Is Google crowdsourcing? Not quite

by Mathew on November 29, 2007 · 4 comments

As described by Phil Lenssen at Google Blogoscoped and at Google Operating System — and apparently first spotted by Haochi at Googlified — Google is experimenting with a customized search function that allows users to “vote” search results up or down, or even suggest sites that match their search better than the ones Google has come up with. So is Google going to start “crowdsourcing” its search function, and letting people vote on search results Digg-style, as some are suggesting? Unlikely.

Duncan Riley at TechCrunch may be surprised, but this just sounds like just another step in customized search, which Google has been experimenting with for some time — as Google Operating System noted, there have been earlier experiments in letting you suggest new pages, change the order of results and even remove results. It makes sense to let you sort the results yourself, and then if you search for the same keywords again, you’ll be more likely to find pages that meet your needs.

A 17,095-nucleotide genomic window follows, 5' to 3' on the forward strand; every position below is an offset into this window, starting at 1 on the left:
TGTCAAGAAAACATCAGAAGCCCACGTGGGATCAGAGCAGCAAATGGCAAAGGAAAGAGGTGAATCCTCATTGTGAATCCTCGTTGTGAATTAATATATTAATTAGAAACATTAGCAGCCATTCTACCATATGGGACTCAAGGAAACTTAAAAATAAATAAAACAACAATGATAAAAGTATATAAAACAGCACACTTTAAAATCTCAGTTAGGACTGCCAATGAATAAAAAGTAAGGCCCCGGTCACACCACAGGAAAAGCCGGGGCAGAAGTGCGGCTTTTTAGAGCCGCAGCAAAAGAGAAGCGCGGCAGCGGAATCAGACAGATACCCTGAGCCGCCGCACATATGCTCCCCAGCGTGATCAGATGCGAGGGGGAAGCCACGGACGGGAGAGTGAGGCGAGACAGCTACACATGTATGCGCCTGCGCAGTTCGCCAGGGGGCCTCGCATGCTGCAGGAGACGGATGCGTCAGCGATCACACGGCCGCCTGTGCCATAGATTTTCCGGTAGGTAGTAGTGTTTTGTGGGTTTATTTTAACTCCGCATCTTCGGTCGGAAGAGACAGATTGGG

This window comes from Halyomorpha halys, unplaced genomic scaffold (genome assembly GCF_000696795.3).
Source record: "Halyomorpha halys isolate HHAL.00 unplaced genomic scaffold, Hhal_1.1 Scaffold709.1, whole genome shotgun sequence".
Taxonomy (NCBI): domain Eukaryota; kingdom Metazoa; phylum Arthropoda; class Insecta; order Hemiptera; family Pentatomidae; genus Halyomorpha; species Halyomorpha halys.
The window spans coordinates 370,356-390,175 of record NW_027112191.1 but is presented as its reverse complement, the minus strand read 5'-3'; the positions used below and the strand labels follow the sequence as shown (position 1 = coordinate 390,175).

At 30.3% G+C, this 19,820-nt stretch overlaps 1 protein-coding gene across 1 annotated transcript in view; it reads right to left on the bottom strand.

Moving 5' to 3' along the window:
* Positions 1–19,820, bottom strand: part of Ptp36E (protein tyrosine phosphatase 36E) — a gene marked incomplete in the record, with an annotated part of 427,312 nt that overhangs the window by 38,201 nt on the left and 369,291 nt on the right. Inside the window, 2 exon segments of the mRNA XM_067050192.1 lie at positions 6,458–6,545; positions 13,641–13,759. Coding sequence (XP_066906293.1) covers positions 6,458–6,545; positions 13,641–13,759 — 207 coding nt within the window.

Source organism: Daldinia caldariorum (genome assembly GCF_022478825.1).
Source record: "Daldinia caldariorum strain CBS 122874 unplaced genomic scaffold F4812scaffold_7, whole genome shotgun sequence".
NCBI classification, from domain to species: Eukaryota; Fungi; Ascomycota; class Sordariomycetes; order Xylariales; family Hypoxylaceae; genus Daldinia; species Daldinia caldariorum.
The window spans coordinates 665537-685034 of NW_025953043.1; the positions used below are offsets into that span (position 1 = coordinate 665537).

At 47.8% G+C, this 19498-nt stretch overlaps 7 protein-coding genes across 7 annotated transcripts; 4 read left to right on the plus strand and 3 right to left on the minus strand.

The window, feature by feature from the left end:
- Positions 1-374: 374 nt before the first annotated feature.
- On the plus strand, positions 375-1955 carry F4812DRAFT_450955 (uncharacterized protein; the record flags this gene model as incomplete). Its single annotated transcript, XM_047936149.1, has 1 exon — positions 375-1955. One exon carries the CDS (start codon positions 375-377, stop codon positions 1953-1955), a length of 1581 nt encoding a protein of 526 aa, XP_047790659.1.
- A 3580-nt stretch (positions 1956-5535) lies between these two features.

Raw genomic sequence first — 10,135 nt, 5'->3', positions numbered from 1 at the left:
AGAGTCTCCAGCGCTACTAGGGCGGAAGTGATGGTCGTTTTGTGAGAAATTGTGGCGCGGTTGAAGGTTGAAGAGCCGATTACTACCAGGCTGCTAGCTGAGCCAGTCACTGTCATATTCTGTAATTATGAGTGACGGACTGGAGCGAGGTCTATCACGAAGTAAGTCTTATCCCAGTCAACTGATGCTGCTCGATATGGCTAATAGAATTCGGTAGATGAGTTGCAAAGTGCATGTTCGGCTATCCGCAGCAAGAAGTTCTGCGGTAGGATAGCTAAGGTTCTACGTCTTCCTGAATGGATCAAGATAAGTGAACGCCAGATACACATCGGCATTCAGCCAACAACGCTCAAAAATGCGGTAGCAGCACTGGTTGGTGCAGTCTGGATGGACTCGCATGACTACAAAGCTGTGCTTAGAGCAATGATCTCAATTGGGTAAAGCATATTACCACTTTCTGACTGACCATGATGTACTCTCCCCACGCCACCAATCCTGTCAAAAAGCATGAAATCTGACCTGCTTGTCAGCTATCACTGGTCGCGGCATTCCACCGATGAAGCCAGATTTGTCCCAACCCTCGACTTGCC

So does that mean Google is going to start letting people vote on results in the Google index as a whole? I think the odds of that are approaching zero. After all, PageRank already effectively does that — people vote with their links. At some point, if there was enough usage of the experimental features, Google might allow some of that voting to influence whether it shows a link or how high it ranks (particularly with pages that are repeatedly removed), but I can’t see it affecting things that much.

If it did, one commenter on Flickr said, it would mean “another job for out-of-work gold farmers,” those poor souls who toil day and night completing virtual quests in World of Warcraft in order to earn gold for their employers. They could just switch to voting on search results.

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